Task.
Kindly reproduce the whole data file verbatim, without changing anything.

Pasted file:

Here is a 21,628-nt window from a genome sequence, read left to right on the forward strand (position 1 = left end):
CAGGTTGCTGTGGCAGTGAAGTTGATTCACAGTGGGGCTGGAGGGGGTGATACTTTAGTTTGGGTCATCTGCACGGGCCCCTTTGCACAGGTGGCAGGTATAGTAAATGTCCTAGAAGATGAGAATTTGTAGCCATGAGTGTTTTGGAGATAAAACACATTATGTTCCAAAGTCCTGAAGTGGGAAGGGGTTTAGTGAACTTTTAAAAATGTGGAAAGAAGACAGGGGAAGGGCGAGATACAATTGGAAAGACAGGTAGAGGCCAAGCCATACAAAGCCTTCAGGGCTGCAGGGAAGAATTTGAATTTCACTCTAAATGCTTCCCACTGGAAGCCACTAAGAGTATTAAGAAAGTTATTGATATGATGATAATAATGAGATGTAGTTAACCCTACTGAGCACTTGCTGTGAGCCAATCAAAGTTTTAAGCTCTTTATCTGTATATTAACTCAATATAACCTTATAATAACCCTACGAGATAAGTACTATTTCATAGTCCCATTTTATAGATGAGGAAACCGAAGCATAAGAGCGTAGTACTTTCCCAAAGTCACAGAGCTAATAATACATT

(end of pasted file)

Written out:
Here is a 21,628-nt window from a genome sequence, read left to right on the forward strand (position 1 = left end):
CAGGTTGCTGTGGCAGTGAAGTTGATTCACAGTGGGGCTGGAGGGGGTGATACTTTAGTTTGGGTCATCTGCACGGGCCCCTTTGCACAGGTGGCAGGTATAGTAAATGTCCTAGAAGATGAGAATTTGTAGCCATGAGTGTTTTGGAGATAAAACACATTATGTTCCAAAGTCCTGAAGTGGGAAGGGGTTTAGTGAACTTTTAAAAATGTGGAAAGAAGACAGGGGAAGGGCGAGATACAATTGGAAAGACAGGTAGAGGCCAAGCCATACAAAGCCTTCAGGGCTGCAGGGAAGAATTTGAATTTCACTCTAAATGCTTCCCACTGGAAGCCACTAAGAGTATTAAGAAAGTTATTGATATGATGATAATAATGAGATGTAGTTAACCCTACTGAGCACTTGCTGTGAGCCAATCAAAGTTTTAAGCTCTTTATCTGTATATTAACTCAATATAACCTTATAATAACCCTACGAGATAAGTACTATTTCATAGTCCCATTTTATAGATGAGGAAACCGAAGCATAAGAGCGTAGTACTTTCCCAAAGTCACAGAGCTAATAATACATT